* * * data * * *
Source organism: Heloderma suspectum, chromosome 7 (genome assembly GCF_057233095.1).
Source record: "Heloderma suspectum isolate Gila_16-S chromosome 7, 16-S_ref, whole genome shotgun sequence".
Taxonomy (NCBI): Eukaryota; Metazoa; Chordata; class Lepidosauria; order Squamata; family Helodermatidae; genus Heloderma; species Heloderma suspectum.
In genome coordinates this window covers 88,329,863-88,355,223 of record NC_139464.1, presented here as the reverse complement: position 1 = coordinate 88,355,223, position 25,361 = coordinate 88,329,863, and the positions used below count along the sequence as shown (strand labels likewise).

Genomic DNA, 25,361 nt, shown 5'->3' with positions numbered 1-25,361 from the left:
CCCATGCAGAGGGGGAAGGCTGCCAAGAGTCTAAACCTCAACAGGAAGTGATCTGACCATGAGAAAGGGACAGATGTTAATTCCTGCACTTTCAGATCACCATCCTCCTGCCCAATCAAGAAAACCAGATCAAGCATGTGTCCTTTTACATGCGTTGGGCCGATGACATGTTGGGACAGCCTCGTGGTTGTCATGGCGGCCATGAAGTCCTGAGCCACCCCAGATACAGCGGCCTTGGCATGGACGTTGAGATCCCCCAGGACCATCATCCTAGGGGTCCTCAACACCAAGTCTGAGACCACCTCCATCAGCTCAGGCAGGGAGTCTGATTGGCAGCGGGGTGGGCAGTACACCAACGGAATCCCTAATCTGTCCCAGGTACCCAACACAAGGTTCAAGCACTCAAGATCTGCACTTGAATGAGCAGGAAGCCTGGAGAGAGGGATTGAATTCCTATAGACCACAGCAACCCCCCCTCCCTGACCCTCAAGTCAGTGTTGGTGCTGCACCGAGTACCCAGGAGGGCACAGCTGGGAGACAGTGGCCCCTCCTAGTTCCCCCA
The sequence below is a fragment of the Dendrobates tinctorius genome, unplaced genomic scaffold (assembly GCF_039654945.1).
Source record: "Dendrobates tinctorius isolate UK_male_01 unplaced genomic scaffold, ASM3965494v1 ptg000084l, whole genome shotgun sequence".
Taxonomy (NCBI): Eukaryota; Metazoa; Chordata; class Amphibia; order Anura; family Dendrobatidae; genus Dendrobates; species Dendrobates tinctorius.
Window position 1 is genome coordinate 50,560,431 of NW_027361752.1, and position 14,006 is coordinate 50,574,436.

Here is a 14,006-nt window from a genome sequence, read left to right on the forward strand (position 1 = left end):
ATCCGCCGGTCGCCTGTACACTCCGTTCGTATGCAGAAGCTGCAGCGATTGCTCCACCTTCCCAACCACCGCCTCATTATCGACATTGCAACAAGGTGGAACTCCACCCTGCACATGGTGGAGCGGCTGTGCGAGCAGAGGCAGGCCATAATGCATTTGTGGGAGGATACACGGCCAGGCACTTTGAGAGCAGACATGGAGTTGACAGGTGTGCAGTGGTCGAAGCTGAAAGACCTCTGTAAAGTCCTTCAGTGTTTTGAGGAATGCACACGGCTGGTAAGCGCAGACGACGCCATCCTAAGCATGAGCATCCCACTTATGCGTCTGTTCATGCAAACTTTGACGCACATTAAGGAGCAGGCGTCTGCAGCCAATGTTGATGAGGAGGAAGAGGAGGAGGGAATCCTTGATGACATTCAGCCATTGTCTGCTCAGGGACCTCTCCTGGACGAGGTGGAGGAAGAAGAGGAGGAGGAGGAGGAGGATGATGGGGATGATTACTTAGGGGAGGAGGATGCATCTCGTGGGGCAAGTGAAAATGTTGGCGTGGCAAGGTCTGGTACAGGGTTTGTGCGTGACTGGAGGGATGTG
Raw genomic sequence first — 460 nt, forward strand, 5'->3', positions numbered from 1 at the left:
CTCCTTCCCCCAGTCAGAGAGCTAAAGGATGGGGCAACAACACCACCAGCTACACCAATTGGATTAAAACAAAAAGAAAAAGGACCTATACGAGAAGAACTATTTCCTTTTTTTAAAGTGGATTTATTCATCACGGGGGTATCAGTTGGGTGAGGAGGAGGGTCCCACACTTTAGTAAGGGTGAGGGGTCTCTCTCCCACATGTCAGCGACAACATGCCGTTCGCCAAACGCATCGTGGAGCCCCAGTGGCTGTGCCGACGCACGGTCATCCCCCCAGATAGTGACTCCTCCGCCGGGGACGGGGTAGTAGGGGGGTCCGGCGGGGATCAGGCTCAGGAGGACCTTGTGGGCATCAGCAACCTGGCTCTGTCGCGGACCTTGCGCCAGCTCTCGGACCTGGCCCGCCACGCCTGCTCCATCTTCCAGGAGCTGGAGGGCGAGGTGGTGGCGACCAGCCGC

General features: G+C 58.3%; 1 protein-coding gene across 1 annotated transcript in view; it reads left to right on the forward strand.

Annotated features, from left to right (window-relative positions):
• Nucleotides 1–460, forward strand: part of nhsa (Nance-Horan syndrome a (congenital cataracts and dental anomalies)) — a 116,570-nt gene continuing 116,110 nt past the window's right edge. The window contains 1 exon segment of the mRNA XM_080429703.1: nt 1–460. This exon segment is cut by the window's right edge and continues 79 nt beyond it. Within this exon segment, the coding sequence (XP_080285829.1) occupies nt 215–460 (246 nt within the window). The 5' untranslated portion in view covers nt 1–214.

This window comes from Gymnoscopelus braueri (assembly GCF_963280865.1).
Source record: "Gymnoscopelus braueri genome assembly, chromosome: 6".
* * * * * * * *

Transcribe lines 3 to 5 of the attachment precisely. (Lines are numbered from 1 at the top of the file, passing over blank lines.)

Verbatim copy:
Taxonomy (NCBI): Eukaryota; Metazoa; Chordata; class Lepidosauria; order Squamata; family Helodermatidae; genus Heloderma; species Heloderma suspectum.
In genome coordinates this window covers 88,329,863-88,355,223 of record NC_139464.1, presented here as the reverse complement: position 1 = coordinate 88,355,223, position 25,361 = coordinate 88,329,863, and the positions used below count along the sequence as shown (strand labels likewise).

Genomic DNA, 25,361 nt, shown 5'->3' with positions numbered 1-25,361 from the left: